[ietf-dkim] Concerns about DKIM and mailiing lists
leiba at watson.ibm.com
Wed Mar 15 11:12:24 PST 2006
>> One note here: the base spec COULD suggest that if the signature fails
>> to verify and the subject is signed and begins with "[", that the
>> verifier might retry after removing the "[xxx]" part. And then, much
>> as with that part of the message that comes after the signed length,
>> the verifier must decide what to do if the retry succeeds.
> Not only would that be building a heuristic into the validation portion
> of an otherwise precise security specification, it would be basing the
> heuristic on an undocumented convention that is far from universal,
> rather than on a a formal standard.
>> But in the worst case, the list has simply invalidated the signature,
>> and we say that this SHOULD be considered equivalent to no signature
>> at all. Absent SSP, this is no bad thing.
> I am inclined to agree. However the  behavior is rather common. So
> we probably should consider whether it is reasonable to have DKIM
> contain features that are intended to allow a signature survive mailing
> list transit, when we know that the final result will usually fail.
Dave, your two comments here seem contradictory: "We shouldn't try to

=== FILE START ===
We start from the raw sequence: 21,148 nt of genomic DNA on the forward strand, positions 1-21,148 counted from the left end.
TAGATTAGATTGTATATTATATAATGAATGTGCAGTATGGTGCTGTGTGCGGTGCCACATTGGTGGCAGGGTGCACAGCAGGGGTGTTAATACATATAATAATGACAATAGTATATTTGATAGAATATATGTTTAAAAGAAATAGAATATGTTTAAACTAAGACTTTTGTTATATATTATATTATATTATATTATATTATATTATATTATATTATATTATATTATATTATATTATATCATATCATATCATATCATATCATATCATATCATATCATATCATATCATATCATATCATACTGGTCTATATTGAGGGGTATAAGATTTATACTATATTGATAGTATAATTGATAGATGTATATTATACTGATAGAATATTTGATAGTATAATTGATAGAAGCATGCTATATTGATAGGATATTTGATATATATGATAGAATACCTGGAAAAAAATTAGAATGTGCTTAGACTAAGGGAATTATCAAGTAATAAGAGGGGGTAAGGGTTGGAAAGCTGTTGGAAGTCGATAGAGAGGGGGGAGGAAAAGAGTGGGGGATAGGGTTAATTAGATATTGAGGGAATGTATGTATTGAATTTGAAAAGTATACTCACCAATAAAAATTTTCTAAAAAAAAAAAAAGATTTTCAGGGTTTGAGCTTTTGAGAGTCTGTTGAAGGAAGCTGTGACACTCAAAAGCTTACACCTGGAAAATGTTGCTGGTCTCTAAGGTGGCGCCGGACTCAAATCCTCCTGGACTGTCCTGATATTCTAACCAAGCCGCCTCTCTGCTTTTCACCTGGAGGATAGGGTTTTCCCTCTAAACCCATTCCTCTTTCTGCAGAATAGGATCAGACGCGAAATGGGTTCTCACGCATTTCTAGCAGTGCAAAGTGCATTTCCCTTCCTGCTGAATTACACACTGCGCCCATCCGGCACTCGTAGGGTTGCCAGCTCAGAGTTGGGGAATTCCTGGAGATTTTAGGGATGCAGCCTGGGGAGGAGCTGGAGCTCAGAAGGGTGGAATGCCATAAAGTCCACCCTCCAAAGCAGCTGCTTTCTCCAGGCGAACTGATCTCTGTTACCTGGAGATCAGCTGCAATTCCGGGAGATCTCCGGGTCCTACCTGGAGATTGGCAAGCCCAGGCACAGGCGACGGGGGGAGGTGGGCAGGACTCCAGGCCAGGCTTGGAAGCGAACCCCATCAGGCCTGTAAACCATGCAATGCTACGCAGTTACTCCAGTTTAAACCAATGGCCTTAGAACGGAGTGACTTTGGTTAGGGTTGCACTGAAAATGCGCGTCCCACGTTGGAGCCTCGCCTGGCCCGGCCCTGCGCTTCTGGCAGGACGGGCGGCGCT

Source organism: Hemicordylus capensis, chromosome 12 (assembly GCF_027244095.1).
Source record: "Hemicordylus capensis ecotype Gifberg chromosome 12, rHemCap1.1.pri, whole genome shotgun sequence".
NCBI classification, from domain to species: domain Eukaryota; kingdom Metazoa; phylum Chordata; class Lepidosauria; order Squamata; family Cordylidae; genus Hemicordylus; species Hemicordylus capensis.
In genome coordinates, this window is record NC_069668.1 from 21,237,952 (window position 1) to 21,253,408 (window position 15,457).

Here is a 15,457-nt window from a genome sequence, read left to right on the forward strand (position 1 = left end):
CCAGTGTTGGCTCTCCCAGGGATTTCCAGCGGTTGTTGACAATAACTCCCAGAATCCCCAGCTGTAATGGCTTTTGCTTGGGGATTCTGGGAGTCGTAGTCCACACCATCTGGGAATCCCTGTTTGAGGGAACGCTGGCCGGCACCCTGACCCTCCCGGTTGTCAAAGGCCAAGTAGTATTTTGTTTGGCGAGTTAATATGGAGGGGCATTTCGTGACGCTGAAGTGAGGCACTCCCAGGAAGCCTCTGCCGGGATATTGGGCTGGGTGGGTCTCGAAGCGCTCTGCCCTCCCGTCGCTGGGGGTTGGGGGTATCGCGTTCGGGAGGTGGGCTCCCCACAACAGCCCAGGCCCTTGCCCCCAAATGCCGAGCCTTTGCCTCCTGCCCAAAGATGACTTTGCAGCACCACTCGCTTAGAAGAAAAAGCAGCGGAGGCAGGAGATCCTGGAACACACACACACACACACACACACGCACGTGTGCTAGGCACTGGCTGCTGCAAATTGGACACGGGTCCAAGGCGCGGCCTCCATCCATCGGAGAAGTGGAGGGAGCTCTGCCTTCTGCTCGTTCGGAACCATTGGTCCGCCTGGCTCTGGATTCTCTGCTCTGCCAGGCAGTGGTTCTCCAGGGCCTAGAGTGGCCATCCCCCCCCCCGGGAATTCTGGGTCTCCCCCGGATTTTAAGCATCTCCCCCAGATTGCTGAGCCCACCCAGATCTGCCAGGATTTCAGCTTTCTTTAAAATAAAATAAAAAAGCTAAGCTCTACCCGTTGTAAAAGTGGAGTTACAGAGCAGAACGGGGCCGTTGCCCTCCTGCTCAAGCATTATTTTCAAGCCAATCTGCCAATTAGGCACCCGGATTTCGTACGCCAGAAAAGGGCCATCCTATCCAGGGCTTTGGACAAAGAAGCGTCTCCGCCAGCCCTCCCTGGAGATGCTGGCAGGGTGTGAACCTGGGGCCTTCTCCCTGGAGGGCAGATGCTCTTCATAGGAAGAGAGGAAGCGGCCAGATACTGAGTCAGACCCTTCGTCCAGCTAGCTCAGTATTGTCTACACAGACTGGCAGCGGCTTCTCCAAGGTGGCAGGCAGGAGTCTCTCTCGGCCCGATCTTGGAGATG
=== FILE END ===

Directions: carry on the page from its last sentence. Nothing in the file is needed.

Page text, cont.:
handle '', because it'd be heuristic, but we should try to handle ''
because it's rather common behaviour." Do you have any ideas for
handling it that don't throw us into heuristics?
I don't think there's a problem with verifiers applying some heuristics
to this, given that (1) the signature is making a weak statement, and is
not mean to be strong security and (2) this whole evaluation (the
verification) is feeding into heuristics anyway ("What do I do with the
message, given all the input I have about it?").
I appreciate Paul's comment, though, about spammers using that to their
advantages. Maybe it's part of the next-stage heuristics, where some
hypothetical verifier considers "[ietf-dkim]" to be OK, "[Buy-Viagra]"
to be <whatever>, and "[Come visit us at http://spam.example.com]" to be
junk, using whatever next-stage heuristics it chooses.
I'm just afraid that the "[listname]" custom is sufficiently common that
if we DON'T deal with it, we're throwing away too much opportunity to
play nicely with existing well-behaved mailing lists. So I'd LIKE to
try to come up with a recommendation that helps (not a requirement, and
Barry Leiba, Pervasive Computing Technology (leiba at watson.ibm.com)
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